Location: River Lea
1740s - West Ham Waterworks company established works on the River Lea at Bow, supplying Mile End and Stratford. The West Ham Waterworks Company was sold to the London Dock Co in 1807, and in the following year was sold on to the East London Waterworks Co.
1806 - The East London Waterworks Company was founded by Act of Parliament in 1806, and in 1845 the limits of supply were described as "all those portions of the Metropolis, and its suburbs, which lie to the east of the city, Shoreditch, the Kingsland Road, and Dalston; extending their mains even across the river Lea into Essex, as far as West Ham."
1809 - A large reservoir and two settling reservoirs were constructed around Old Ford on 30 acres (0.12km2) of purchased land to handle the water supplied by the company which was taken directly from the River Lea. The company also acquired existing waterworks at Shadwell (dating from 1660) Lea Bridge (pre 1767) and West Ham (1743).
1815 - Although the legislation that established the London water companies intended that they would compete for customers, in 1815 the East London company drew up a legal agreement with the New River Company defining a boundary between their areas of supply.
1829 - The source of water was moved further up river to Lea Bridge as a result of pollution caused by population growth. In 1770, the Hackney Cut had been built across Hackney Marshes to avoid a 2 miles (3.2 km) meander of the natural river course; clean water was now abstracted from the natural channel to a new reservoir at Old Ford.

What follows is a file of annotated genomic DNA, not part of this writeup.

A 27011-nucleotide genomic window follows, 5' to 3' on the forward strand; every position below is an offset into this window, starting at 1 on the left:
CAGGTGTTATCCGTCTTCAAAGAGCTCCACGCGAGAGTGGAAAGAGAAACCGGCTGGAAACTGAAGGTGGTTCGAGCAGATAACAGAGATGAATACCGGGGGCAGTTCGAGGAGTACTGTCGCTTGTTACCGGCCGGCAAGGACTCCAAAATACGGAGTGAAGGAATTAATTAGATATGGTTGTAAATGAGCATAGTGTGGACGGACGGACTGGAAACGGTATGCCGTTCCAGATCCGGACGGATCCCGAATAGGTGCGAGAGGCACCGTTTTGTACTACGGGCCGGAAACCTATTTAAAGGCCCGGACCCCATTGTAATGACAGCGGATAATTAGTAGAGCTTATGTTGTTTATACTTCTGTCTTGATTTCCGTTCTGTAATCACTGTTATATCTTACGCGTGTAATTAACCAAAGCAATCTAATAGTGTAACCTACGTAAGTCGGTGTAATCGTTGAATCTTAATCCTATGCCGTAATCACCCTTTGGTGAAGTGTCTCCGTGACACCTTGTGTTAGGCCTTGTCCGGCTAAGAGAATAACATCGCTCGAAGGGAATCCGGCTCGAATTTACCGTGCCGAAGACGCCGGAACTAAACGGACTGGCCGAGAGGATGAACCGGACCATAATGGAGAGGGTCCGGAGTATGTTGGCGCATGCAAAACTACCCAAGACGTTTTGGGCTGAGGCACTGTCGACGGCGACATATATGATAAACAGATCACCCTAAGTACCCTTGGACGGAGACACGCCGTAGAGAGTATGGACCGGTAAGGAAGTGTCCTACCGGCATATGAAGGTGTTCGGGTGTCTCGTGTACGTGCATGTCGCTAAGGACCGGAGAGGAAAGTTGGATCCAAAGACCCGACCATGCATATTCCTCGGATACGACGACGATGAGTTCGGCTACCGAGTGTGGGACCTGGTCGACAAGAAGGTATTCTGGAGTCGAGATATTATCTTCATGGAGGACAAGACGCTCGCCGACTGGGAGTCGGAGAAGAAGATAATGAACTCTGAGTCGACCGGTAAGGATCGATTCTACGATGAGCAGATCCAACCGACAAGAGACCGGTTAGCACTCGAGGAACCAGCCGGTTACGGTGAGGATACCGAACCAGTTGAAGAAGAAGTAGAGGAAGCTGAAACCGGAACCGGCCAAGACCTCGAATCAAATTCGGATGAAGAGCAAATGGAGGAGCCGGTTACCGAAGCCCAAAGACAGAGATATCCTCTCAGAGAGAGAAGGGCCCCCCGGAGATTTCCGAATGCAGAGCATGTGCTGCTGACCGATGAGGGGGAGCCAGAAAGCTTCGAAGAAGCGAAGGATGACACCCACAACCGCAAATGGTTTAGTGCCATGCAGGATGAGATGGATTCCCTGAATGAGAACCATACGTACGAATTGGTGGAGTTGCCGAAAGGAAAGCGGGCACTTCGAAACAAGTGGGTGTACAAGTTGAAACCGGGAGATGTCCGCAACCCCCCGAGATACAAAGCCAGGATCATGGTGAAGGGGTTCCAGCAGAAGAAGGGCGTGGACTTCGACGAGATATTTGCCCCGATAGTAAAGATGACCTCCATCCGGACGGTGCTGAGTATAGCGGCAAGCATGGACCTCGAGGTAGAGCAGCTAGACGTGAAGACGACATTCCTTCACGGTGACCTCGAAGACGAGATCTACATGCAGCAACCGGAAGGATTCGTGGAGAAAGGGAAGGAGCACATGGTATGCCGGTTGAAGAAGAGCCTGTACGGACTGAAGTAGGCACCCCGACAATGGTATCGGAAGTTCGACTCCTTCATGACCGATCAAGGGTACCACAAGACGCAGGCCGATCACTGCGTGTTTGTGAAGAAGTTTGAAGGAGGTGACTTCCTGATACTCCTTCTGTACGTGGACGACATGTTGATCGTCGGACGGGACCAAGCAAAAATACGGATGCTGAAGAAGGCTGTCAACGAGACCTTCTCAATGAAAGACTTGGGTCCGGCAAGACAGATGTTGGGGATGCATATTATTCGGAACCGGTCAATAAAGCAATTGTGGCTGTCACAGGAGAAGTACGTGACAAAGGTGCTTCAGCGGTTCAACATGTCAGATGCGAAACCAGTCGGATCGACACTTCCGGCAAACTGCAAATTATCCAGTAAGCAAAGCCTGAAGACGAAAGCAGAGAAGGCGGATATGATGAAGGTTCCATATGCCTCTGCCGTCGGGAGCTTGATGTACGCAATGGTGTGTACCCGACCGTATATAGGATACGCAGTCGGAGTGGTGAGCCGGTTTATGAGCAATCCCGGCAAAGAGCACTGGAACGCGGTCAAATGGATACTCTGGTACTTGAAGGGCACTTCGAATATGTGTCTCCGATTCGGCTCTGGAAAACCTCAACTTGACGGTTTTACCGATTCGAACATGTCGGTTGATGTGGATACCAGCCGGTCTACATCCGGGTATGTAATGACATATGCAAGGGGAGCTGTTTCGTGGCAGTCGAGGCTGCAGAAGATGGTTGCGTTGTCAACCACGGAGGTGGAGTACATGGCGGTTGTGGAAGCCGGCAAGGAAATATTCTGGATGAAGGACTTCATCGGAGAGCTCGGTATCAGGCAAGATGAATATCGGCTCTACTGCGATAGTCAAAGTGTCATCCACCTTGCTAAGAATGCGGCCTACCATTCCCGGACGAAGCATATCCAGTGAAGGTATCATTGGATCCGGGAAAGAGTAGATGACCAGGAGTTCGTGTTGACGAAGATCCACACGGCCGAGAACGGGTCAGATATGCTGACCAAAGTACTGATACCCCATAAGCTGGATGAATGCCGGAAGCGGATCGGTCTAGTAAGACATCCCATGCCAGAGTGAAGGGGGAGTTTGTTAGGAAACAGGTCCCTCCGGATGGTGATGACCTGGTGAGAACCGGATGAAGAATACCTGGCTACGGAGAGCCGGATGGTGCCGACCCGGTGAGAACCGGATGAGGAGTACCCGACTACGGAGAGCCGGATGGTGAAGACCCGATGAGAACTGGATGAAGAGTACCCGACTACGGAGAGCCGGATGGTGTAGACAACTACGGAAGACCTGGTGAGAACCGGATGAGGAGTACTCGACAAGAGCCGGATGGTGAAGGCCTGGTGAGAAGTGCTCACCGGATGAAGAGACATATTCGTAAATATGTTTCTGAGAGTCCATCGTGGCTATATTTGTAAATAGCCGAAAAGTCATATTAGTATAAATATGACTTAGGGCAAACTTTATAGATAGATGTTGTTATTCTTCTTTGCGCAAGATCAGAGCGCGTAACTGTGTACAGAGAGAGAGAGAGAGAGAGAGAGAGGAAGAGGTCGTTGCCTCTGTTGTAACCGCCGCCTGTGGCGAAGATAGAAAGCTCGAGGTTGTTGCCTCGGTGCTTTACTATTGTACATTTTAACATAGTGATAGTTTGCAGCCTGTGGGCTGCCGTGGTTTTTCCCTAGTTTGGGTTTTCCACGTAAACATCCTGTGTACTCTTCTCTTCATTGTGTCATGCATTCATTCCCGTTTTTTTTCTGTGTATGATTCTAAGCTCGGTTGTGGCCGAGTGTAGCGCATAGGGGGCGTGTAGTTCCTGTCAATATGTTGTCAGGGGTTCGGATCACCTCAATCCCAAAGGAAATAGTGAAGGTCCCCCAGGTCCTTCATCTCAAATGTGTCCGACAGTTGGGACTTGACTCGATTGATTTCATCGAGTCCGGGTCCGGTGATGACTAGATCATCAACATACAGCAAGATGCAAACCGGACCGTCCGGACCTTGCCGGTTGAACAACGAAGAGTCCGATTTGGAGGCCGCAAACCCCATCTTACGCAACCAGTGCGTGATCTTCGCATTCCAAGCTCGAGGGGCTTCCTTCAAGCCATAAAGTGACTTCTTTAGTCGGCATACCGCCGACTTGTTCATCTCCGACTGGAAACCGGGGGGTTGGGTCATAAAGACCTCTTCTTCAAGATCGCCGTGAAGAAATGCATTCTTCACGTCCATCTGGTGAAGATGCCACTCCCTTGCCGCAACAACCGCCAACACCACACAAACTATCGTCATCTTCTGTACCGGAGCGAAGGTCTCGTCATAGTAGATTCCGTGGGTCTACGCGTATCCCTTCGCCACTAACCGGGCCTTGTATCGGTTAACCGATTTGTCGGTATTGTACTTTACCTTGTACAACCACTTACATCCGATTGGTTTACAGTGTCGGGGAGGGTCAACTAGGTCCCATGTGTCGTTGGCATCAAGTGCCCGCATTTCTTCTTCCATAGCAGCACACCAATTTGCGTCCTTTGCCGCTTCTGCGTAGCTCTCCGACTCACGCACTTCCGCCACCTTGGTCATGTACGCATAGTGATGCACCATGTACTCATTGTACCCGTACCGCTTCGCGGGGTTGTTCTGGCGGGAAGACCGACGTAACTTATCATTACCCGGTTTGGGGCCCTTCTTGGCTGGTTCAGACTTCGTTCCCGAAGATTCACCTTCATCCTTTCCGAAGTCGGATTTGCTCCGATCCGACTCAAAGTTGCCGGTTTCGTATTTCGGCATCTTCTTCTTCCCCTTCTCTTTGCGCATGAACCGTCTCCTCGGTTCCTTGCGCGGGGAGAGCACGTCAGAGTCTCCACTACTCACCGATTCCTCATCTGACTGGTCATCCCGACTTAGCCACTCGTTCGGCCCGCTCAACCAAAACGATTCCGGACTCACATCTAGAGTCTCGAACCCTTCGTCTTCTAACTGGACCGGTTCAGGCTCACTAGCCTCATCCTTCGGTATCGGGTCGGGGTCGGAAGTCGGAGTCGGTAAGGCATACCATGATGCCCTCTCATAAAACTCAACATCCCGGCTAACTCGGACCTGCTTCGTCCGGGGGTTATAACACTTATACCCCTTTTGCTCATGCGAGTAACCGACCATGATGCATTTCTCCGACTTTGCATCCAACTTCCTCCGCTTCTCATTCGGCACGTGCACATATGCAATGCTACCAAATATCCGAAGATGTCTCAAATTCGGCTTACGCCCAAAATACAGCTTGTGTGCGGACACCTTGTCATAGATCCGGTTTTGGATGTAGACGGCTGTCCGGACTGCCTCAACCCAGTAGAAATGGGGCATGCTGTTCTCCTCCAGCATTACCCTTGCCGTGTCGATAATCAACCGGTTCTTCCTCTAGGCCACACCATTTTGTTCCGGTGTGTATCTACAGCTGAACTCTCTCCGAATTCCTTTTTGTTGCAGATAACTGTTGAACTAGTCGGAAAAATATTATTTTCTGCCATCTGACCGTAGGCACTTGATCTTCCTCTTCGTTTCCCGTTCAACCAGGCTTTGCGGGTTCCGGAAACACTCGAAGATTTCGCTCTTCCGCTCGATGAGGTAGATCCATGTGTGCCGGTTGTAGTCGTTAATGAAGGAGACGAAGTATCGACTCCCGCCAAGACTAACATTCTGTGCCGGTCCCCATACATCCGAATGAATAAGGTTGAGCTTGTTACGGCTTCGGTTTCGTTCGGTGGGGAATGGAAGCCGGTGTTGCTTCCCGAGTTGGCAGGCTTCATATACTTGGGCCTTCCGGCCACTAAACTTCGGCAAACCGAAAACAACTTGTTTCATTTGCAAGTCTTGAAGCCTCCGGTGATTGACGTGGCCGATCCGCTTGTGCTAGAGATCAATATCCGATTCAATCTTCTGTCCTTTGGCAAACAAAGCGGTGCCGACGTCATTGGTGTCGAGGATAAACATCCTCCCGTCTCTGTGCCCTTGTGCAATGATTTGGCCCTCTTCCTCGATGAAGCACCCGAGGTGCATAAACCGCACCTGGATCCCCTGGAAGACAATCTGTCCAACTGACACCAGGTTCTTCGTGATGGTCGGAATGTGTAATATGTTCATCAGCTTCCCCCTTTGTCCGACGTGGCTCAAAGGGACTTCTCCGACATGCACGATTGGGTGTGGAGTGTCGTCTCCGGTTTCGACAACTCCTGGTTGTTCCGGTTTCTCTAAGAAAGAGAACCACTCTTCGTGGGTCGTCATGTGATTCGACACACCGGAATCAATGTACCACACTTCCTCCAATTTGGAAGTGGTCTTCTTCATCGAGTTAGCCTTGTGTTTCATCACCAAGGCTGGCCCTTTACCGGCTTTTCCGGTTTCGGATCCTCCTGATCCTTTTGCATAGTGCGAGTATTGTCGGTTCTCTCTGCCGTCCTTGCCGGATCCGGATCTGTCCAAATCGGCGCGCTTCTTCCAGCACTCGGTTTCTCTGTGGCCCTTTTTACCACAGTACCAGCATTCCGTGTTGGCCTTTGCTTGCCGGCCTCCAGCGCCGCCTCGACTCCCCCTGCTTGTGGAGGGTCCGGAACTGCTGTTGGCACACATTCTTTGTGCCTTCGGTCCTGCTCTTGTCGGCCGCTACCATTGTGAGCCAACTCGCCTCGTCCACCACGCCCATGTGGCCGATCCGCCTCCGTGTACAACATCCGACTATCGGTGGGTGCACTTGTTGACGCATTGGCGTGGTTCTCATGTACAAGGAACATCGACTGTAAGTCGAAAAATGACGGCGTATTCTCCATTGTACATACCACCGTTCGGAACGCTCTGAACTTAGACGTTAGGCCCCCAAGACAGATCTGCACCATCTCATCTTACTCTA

1830 - In 1830 the company gained a lease on the existing reservoir at Clapton. This was replaced by a new reservoir at Stamford Hill in 1891.
1841 - In 1841 the company supplied 36,916 houses. By 1903 this figure had risen to 223,891 houses, with the area of supply having a population of 1,482,156.
1866 - In 1866, during a cholera pandemic outbreak, where 5,973 Londoners perished, the East London Water Company was found guilty of supplying contaminated water taken from River Lea and stored into open reservoirs. Dead eels were found in water pipes, and foul water taken from the reservoirs and pumped into the main supply.
1904 - Following The Metropolis Water Act 1902 the eight private water companies were amalgamated into the Metropolitan Water Board, whose members were chosen by the various local authorities of the metropolitan area.